In the late 1970s and early 1980s, several groups began exploring the impact of interfering with sensory inputs on cortical map reorganization. Michael Merzenich, Jon Kaas and Doug Rasmusson were some of those researchers. They found that if the cortical map is deprived of its input, it activates at a later time in response to other, usually adjacent inputs. Their findings have been since corroborated and extended by many research groups. Merzenich’s (1984) study involved the mapping of owl monkey hands before and after amputation of the third digit. Before amputation, there were five distinct areas, one corresponding to each digit of the experimental hand. Sixty-two days following amputation of the third digit, the area in the cortical map formerly occupied by that digit had been invaded by the previously adjacent second and fourth digit zones. The areas representing digit one and five are not located directly beside the area representing digit three, so these regions remained, for the most part, unchanged following amputation. This study demonstrates that only those regions that border a certain area invade it to alter the cortical map. In the somatic sensory system, in which this phenomenon has been most thoroughly investigated, JT Wall and J Xu have traced the mechanisms underlying this plasticity. Reorganization is not cortically emergent, but occurs at every level in the processing hierarchy; this produces the map changes observed in the cerebral cortex.“
Merzenich and William Jenkins (1990) initiated studies relating sensory experience, without pathological perturbation, to cortically observed plasticity in the primate somatosensory system, with the finding that sensory sites activated in an attended operant behavior increase in their cortical representation. Shortly thereafter, Ford Ebner and colleagues (1994) made similar efforts in the rodent whisker barrel cortex (also part of the somatosensory system). These two groups largely diverged over the years. The rodent whisker barrel efforts became a focus for Ebner, Matthew Diamond, Michael Armstrong-James, Robert Sachdev, and Kevin Fox. Great inroads were made in identifying the locus of change as being at cortical synapses expressing NMDA receptors, and in implicating cholinergic inputs as necessary for normal expression. The work of Ron Frostig and Daniel Polley (1999, 2004) identified behavioral manipulations causing a substantial impact on the cortical plasticity in that system.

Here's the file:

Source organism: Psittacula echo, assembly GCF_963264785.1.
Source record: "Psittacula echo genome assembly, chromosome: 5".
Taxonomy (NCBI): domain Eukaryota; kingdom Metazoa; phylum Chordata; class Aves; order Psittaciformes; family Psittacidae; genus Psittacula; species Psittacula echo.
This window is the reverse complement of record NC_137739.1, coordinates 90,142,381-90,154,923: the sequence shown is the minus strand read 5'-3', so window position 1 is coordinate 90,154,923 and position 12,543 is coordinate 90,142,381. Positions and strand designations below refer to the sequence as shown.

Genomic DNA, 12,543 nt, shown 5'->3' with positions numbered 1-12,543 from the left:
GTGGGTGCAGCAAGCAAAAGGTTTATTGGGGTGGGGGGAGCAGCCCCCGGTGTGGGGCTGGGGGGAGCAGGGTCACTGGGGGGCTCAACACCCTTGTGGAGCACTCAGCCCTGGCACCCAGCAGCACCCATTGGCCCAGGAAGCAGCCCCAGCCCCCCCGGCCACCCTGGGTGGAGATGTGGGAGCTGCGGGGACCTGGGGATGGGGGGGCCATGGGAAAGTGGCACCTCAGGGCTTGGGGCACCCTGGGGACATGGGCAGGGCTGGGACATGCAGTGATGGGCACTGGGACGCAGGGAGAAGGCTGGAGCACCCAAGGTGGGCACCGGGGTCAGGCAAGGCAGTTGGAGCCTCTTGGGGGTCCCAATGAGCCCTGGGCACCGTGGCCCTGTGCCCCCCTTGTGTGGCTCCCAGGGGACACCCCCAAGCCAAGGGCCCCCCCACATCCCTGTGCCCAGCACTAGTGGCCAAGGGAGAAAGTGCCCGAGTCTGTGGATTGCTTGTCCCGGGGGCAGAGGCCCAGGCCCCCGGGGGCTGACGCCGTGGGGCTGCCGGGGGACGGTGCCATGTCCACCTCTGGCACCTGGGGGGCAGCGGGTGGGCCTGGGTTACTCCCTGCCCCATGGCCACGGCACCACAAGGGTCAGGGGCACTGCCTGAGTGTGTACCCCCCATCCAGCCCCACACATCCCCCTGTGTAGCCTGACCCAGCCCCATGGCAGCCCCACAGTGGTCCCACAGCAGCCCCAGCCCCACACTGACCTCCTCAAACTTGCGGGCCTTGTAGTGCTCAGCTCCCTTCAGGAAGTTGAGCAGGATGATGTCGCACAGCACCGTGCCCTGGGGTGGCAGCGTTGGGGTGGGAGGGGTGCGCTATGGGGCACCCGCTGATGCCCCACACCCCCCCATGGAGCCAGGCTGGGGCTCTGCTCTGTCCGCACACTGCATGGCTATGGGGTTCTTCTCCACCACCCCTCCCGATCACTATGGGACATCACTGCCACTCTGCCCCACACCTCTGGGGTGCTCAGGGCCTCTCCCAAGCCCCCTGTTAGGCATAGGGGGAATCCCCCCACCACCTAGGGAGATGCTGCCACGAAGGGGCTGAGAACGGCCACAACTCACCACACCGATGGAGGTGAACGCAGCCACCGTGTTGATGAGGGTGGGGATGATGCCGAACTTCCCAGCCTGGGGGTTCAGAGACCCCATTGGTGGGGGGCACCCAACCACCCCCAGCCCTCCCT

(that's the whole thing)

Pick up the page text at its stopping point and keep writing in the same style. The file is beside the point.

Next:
Merzenich and DT Blake (2002, 2005, 2006) went on to use cortical implants to study the evolution of plasticity in both the somatosensory and auditory systems. Both systems show similar changes with respect to behavior. When a stimulus is cognitively associated with reinforcement, its cortical representation is strengthened and enlarged. In some cases, cortical representations can increase two to threefold in 1-2 days when a new sensory motor behavior is first acquired, and changes are largely finalised within at most a few weeks. Control studies show that these changes are not caused by sensory experience alone: they require learning about the sensory experience, they are strongest for the stimuli that are associated with reward, and they occur with equal ease in operant and classical conditioning behaviors.
An interesting phenomenon involving plasticity of cortical maps is the phenomenon of phantom limb sensation. Phantom limb sensation is experienced by people who have undergone amputations in hands, arms, and legs, but it is not limited to extremities. Although the neurological basis of phantom limb sensation is still not entirely understood it is believed that cortical reorganization plays an important role.
Norman Doidge, following the lead of Michael Merzenich, separates manifestations of neuroplasticity into adaptations that have positive or negative behavioral consequences. For example, if an organism can recover after a stroke to normal levels of performance, that adaptiveness could be considered an example of “positive plasticity”. Changes such as an excessive level of neuronal growth leading to spasticity or tonic paralysis, or excessive neurotransmitter release in response to injury that could result in nerve cell death, are considered as an example of “negative” plasticity. In addition, drug addiction and obsessive-compulsive disorder are both deemed examples of “negative plasticity” by Dr. Doidge, as the synaptic rewiring resulting in these behaviors is also highly maladaptive.